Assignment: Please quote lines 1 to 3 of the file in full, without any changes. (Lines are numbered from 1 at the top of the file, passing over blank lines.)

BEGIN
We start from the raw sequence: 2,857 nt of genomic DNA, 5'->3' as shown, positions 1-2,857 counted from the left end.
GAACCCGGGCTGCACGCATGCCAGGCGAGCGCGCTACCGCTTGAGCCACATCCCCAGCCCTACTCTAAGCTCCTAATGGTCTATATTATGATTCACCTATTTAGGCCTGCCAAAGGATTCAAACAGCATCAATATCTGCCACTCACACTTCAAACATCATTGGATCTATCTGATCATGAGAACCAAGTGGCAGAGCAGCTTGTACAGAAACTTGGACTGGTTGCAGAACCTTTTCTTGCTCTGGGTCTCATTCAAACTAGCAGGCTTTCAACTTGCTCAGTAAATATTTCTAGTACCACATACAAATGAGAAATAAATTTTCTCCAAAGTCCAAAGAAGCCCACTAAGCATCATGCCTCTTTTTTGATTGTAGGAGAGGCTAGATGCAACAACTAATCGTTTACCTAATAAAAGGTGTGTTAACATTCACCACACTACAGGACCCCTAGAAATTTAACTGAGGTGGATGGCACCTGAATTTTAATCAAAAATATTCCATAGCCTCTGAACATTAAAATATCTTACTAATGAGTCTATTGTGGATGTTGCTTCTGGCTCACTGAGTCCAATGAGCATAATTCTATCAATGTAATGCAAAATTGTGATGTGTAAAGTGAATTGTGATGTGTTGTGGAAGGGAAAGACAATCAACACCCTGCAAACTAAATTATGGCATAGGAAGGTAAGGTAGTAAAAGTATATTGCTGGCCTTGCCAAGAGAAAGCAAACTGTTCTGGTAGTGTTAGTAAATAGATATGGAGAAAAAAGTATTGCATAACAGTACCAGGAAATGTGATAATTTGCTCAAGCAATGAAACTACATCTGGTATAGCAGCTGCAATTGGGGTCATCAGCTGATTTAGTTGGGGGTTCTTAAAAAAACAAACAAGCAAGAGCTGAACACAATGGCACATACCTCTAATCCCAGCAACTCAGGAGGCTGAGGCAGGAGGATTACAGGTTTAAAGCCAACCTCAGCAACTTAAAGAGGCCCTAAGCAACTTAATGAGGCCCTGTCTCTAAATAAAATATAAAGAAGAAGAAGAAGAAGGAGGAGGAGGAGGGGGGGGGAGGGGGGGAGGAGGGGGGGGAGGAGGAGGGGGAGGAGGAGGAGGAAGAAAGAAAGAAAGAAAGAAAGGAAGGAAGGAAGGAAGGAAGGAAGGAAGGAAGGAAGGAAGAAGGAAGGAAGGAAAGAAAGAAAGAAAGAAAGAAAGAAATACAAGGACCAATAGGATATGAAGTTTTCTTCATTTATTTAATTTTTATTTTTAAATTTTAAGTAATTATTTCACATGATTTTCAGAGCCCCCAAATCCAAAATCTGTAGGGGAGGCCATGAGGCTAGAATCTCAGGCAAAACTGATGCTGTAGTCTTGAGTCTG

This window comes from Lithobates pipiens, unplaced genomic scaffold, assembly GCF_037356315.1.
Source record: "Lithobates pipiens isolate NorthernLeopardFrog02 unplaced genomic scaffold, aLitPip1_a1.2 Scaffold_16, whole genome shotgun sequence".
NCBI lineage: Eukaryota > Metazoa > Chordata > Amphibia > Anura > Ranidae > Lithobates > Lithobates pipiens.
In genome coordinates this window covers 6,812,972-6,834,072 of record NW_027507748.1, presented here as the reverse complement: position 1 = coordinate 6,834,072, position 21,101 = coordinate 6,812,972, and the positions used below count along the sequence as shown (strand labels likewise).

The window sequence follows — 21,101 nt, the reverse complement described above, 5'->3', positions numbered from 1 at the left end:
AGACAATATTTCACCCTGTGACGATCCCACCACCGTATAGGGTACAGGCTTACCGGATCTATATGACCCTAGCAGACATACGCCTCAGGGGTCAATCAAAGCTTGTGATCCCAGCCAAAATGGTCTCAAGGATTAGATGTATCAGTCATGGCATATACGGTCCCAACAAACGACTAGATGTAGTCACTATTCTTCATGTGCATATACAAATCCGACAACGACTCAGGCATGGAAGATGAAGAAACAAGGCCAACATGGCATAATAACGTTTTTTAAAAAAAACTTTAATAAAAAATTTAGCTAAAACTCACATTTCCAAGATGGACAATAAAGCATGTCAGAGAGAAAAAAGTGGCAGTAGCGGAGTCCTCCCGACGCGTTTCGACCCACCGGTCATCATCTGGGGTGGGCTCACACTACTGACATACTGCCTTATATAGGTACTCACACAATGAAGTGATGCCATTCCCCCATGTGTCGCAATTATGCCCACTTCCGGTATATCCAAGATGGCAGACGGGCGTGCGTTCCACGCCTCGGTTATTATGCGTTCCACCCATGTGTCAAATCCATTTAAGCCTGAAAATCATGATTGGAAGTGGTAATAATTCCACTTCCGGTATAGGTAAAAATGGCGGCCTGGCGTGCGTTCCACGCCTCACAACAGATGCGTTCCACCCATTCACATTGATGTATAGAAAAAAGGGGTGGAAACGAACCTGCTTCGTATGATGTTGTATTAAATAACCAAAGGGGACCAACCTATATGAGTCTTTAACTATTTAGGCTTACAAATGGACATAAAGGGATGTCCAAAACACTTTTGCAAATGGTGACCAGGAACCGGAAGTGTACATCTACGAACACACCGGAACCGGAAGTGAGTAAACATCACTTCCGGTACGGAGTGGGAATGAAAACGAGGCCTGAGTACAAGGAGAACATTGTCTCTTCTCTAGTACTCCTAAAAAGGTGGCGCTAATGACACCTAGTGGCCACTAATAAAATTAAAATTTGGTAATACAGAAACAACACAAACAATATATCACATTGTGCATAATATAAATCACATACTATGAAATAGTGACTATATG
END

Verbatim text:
We start from the raw sequence: 2,857 nt of genomic DNA, 5'->3' as shown, positions 1-2,857 counted from the left end.
GAACCCGGGCTGCACGCATGCCAGGCGAGCGCGCTACCGCTTGAGCCACATCCCCAGCCCTACTCTAAGCTCCTAATGGTCTATATTATGATTCACCTATTTAGGCCTGCCAAAGGATTCAAACAGCATCAATATCTGCCACTCACACTTCAAACATCATTGGATCTATCTGATCATGAGAACCAAGTGGCAGAGCAGCTTGTACAGAAACTTGGACTGGTTGCAGAACCTTTTCTTGCTCTGGGTCTCATTCAAACTAGCAGGCTTTCAACTTGCTCAGTAAATATTTCTAGTACCACATACAAATGAGAAATAAATTTTCTCCAAAGTCCAAAGAAGCCCACTAAGCATCATGCCTCTTTTTTGATTGTAGGAGAGGCTAGATGCAACAACTAATCGTTTACCTAATAAAAGGTGTGTTAACATTCACCACACTACAGGACCCCTAGAAATTTAACTGAGGTGGATGGCACCTGAATTTTAATCAAAAATATTCCATAGCCTCTGAACATTAAAATATCTTACTAATGAGTCTATTGTGGATGTTGCTTCTGGCTCACTGAGTCCAATGAGCATAATTCTATCAATGTAATGCAAAATTGTGATGTGTAAAGTGAATTGTGATGTGTTGTGGAAGGGAAAGACAATCAACACCCTGCAAACTAAATTATGGCATAGGAAGGTAAGGTAGTAAAAGTATATTGCTGGCCTTGCCAAGAGAAAGCAAACTGTTCTGGTAGTGTTAGTAAATAGATATGGAGAAAAAAGTATTGCATAACAGTACCAGGAAATGTGATAATTTGCTCAAGCAATGAAACTACATCTGGTATAGCAGCTGCAATTGGGGTCATCAGCTGATTTAGTTGGGGGTTCTTAAAAAAACAAACAAGCAAGAGCTGAACACAATGGCACATACCTCTAATCCCAGCAACTCAGGAGGCTGAGGCAGGAGGATTACAGGTTTAAAGCCAACCTCAGCAACTTAAAGAGGCCCTAAGCAACTTAATGAGGCCCTGTCTCTAAATAAAATATAAAGAAGAAGAAGAAGAAGGAGGAGGAGGAGGGGGGGGGAGGGGGGGAGGAGGGGGGGGAGGAGGAGGGGGAGGAGGAGGAGGAAGAAAGAAAGAAAGAAAGAAAGGAAGGAAGGAAGGAAGGAAGGAAGGAAGGAAGGAAGGAAGAAGGAAGGAAGGAAAGAAAGAAAGAAAGAAAGAAAGAAATACAAGGACCAATAGGATATGAAGTTTTCTTCATTTATTTAATTTTTATTTTTAAATTTTAAGTAATTATTTCACATGATTTTCAGAGCCCCCAAATCCAAAATCTGTAGGGGAGGCCATGAGGCTAGAATCTCAGGCAAAACTGATGCTGTAGTCTTGAGTCTG

This window comes from Lithobates pipiens, unplaced genomic scaffold, assembly GCF_037356315.1.